the regular room controls. Various loads were applied to the car and all of the gears were
utilized in order to best reproduce race conditions.
Once at the track the came under the
control of Neubauer and his famous flags. Much was made of the German teams precision and
a large part of it can be directly attributed to Neubauer as even his rivals at Auto Union
were forced to admit. Neubauer was a natural born organizer and all details were noted on
paper, and instructions regarding work on the cars were written and passed on to the
mechanics. As mentioned earlier the race weekend was used for driver practice. At just the
precise time Neubauer would signal the start of practice and the mechanics would engage
the electric starter, and the engine would burst into life. After another signal the car
would be driven for a few laps at moderate speeds and then coast back into the pits. As
soon as the car stopped the mechanics would descend on the car and check the plugs in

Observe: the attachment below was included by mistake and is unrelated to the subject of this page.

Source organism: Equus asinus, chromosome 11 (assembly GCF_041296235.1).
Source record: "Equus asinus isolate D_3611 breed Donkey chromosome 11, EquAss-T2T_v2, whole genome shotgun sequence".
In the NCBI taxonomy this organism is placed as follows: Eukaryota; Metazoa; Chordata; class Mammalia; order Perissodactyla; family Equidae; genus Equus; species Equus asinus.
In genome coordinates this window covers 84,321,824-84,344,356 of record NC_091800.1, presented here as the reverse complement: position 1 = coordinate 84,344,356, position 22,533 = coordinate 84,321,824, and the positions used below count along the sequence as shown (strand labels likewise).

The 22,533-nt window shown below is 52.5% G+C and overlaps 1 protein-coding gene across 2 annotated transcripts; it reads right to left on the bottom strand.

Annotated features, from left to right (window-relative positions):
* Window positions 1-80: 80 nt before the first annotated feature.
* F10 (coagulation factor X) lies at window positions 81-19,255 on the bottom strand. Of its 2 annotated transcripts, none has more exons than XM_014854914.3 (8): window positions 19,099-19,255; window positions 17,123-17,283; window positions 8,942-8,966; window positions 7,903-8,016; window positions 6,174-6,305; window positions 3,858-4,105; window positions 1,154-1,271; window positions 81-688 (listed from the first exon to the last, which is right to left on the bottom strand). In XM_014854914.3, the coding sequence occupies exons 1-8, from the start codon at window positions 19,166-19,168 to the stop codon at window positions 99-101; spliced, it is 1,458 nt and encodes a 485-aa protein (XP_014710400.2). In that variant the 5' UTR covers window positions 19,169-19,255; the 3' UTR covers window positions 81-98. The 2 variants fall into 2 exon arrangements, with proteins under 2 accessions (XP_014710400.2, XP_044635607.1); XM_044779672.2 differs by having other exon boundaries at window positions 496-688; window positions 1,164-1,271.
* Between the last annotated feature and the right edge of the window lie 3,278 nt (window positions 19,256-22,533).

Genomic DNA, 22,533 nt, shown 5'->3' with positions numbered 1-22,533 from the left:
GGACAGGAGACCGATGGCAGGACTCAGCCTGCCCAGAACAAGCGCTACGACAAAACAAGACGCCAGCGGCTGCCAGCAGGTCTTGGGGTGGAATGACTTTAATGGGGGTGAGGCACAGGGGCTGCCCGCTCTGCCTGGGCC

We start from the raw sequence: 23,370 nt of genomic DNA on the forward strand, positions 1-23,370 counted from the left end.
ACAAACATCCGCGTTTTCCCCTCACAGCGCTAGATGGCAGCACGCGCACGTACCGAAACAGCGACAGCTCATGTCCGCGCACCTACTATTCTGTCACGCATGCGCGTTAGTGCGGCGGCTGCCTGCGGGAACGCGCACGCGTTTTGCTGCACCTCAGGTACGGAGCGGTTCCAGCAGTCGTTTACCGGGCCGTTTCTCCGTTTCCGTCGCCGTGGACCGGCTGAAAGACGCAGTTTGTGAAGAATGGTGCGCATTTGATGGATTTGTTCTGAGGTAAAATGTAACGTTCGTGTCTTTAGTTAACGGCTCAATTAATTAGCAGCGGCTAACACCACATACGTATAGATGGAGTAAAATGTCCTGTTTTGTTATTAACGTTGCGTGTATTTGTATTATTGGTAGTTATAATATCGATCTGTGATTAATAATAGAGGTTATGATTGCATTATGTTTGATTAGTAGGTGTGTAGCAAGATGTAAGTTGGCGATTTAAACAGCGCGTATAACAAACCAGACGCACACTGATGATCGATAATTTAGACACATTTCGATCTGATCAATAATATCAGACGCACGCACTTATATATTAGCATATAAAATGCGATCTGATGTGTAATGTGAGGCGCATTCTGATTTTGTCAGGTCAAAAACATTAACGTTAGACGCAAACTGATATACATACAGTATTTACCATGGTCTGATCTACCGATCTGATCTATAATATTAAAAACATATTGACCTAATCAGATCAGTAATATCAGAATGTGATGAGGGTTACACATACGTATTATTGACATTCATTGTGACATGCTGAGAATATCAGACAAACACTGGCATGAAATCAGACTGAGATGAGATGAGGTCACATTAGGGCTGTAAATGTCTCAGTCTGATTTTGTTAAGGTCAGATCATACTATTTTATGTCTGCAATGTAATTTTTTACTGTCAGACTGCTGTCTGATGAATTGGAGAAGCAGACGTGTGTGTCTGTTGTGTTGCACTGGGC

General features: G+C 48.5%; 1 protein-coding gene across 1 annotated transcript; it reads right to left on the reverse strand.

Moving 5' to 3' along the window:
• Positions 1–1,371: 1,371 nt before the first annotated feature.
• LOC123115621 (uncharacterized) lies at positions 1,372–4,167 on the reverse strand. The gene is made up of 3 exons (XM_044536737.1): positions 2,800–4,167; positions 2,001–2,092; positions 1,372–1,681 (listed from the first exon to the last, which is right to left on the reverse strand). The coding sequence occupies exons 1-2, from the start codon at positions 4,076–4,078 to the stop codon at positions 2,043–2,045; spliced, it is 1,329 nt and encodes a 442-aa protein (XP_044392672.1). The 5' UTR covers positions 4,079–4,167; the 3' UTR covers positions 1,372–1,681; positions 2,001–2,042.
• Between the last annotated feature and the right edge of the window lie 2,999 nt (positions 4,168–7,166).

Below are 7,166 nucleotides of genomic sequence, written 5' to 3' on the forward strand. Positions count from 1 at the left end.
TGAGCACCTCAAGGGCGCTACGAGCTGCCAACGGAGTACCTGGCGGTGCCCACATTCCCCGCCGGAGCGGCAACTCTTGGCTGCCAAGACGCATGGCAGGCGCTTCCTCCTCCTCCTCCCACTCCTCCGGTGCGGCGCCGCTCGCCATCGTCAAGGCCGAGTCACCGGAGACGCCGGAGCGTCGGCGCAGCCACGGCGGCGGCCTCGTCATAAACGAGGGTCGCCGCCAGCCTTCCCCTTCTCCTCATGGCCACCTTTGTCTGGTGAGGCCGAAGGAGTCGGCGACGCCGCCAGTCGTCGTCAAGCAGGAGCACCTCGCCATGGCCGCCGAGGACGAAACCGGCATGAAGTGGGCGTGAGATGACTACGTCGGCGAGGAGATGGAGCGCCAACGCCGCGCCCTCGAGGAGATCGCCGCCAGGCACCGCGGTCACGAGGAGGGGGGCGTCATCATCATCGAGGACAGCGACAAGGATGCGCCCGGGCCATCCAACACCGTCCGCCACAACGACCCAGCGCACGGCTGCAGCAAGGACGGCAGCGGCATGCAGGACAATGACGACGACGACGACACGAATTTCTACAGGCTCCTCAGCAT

order to adjust the proper fuel mixture. If the plugs were sooty the mixture was over-rich
and need to be weakened by changing the carburetor jets. If the plugs looked dry and burnt
then the mixture need richening. Taking into consideration the practice performance by his
drivers as well as that of the opposition, Neubauer would decide on race tactics. Meeting
with his drivers the evening before the race the battle plan, for there could be no other
word for it, was laid out. Some times the drivers would quietly agree to the tactics but
other times the drivers would argue long and hard over perceived slights. Neubauer's
orders were though always followed, almost. Just as critical as his pre-race tactics were
it may have been his ability to adjust them as the race proceeded that would prove to be
his greatest skill. Pitstops were also practiced and the Mercedes team was renowned for
their quick and precise work. But more than just a stickler for details and practice,
Neubauer was a leader of men who was held in a mixture of awe and affection by all who
worked for him. With this flawless organization and a strong driver line-up would Mercedes
go into battle and the legend of the Silver Arrows was born.